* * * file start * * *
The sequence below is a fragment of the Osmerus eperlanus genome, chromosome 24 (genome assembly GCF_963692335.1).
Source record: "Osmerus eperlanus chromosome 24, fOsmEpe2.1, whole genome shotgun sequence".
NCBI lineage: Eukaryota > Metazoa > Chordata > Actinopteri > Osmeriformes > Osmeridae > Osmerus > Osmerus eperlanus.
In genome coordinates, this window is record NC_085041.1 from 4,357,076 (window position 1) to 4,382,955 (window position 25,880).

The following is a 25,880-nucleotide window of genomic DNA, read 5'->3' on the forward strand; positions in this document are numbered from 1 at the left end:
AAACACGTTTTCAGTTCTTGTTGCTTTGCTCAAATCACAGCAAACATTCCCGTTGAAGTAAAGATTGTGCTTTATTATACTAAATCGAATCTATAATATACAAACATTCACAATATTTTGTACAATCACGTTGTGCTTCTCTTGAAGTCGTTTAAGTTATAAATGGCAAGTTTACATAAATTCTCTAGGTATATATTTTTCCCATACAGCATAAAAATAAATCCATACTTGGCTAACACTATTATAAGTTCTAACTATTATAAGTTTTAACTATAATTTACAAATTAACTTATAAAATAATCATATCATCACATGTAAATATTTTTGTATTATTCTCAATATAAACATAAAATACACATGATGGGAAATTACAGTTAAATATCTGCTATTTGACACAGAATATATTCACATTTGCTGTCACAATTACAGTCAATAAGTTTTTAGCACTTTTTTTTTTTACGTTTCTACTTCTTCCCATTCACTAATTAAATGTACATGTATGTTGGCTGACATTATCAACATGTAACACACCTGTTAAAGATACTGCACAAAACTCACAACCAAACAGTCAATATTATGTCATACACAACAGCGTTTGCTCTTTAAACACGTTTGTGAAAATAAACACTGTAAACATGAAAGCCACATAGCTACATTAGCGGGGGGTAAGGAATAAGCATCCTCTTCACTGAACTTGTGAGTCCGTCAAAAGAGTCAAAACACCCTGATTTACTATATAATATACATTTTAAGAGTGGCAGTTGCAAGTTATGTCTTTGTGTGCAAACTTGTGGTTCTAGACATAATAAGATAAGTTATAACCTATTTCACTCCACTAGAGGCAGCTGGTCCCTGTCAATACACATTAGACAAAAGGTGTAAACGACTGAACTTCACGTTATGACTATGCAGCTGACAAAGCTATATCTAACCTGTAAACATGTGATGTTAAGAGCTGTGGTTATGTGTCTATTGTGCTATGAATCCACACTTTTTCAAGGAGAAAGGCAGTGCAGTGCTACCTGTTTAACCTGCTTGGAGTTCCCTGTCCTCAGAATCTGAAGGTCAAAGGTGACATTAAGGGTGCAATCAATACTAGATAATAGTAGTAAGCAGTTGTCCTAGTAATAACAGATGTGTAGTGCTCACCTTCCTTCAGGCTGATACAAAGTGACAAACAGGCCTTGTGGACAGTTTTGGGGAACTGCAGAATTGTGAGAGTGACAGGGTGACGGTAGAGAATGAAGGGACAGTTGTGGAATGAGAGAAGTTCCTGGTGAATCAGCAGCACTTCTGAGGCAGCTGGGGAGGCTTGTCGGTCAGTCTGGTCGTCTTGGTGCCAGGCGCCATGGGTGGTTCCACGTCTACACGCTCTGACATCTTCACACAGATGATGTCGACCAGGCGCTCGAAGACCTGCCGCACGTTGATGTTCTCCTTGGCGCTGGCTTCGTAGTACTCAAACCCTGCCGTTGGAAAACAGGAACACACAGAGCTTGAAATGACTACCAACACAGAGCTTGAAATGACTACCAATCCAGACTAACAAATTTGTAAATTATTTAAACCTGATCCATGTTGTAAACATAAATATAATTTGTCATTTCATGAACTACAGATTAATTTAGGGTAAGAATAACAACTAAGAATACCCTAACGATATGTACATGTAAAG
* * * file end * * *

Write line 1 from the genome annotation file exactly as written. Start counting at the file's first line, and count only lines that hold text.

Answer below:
The sequence below is a fragment of the Osmerus eperlanus genome, chromosome 24 (genome assembly GCF_963692335.1).